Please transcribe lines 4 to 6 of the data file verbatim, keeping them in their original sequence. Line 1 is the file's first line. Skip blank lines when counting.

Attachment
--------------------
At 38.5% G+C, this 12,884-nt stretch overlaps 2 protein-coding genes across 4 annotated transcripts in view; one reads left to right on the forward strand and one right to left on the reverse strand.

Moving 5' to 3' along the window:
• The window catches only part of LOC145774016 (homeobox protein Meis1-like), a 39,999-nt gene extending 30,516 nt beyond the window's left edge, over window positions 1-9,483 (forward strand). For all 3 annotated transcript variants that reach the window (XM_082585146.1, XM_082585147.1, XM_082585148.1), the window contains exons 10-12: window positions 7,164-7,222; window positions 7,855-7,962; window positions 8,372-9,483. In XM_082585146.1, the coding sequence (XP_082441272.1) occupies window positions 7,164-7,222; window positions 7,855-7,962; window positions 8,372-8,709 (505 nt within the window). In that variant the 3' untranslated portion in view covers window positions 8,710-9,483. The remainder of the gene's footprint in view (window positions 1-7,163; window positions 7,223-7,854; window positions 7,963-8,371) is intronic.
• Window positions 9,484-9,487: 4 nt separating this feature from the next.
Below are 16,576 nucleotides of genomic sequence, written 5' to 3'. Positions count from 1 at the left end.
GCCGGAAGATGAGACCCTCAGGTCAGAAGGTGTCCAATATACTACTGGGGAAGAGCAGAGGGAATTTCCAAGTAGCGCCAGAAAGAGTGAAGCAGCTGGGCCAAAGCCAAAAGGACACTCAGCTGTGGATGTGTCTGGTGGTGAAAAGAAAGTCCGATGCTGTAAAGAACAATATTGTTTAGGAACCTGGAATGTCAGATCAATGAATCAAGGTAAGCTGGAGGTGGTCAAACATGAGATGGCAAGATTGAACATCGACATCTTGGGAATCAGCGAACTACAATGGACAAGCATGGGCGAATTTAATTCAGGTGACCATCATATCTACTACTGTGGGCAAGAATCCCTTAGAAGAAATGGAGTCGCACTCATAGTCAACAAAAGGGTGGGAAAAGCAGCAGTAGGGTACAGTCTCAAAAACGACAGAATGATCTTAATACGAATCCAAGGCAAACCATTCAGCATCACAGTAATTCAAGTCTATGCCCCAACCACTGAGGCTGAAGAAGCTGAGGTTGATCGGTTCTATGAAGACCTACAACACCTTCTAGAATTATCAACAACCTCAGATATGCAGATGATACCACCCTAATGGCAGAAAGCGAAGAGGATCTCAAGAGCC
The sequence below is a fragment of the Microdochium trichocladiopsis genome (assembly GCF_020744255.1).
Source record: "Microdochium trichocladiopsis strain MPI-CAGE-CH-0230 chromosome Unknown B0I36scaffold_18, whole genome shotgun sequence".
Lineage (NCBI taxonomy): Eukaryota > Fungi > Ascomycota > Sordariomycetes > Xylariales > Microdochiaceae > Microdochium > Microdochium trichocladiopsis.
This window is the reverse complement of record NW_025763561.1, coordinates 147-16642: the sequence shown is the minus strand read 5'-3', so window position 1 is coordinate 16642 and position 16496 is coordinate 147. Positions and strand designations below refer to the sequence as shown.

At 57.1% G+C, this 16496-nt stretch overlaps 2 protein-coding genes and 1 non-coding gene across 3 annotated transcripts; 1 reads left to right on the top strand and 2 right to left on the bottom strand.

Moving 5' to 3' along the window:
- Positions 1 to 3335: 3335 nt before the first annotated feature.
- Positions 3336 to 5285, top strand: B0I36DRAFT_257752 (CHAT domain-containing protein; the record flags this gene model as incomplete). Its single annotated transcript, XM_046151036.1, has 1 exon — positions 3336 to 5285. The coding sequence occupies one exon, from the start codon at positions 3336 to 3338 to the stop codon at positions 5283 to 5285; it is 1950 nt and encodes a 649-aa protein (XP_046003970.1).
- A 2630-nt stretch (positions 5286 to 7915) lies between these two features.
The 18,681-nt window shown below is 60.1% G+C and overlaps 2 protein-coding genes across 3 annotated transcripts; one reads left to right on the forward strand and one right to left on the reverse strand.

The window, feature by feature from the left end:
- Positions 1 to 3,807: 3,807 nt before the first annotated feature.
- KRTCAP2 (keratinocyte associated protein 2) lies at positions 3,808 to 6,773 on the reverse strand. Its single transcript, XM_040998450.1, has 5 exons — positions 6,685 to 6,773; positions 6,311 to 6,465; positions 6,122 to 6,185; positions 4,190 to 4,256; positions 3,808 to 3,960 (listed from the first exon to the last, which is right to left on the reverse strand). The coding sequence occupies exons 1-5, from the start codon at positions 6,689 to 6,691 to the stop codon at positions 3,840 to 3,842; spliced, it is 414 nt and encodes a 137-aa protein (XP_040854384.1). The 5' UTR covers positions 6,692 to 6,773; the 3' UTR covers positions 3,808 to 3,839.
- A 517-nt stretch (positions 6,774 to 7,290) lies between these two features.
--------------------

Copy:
• Window positions 9,484-9,487: 4 nt separating this feature from the next.
Below are 16,576 nucleotides of genomic sequence, written 5' to 3'. Positions count from 1 at the left end.
GCCGGAAGATGAGACCCTCAGGTCAGAAGGTGTCCAATATACTACTGGGGAAGAGCAGAGGGAATTTCCAAGTAGCGCCAGAAAGAGTGAAGCAGCTGGGCCAAAGCCAAAAGGACACTCAGCTGTGGATGTGTCTGGTGGTGAAAAGAAAGTCCGATGCTGTAAAGAACAATATTGTTTAGGAACCTGGAATGTCAGATCAATGAATCAAGGTAAGCTGGAGGTGGTCAAACATGAGATGGCAAGATTGAACATCGACATCTTGGGAATCAGCGAACTACAATGGACAAGCATGGGCGAATTTAATTCAGGTGACCATCATATCTACTACTGTGGGCAAGAATCCCTTAGAAGAAATGGAGTCGCACTCATAGTCAACAAAAGGGTGGGAAAAGCAGCAGTAGGGTACAGTCTCAAAAACGACAGAATGATCTTAATACGAATCCAAGGCAAACCATTCAGCATCACAGTAATTCAAGTCTATGCCCCAACCACTGAGGCTGAAGAAGCTGAGGTTGATCGGTTCTATGAAGACCTACAACACCTTCTAGAATTATCAACAACCTCAGATATGCAGATGATACCACCCTAATGGCAGAAAGCGAAGAGGATCTCAAGAGCC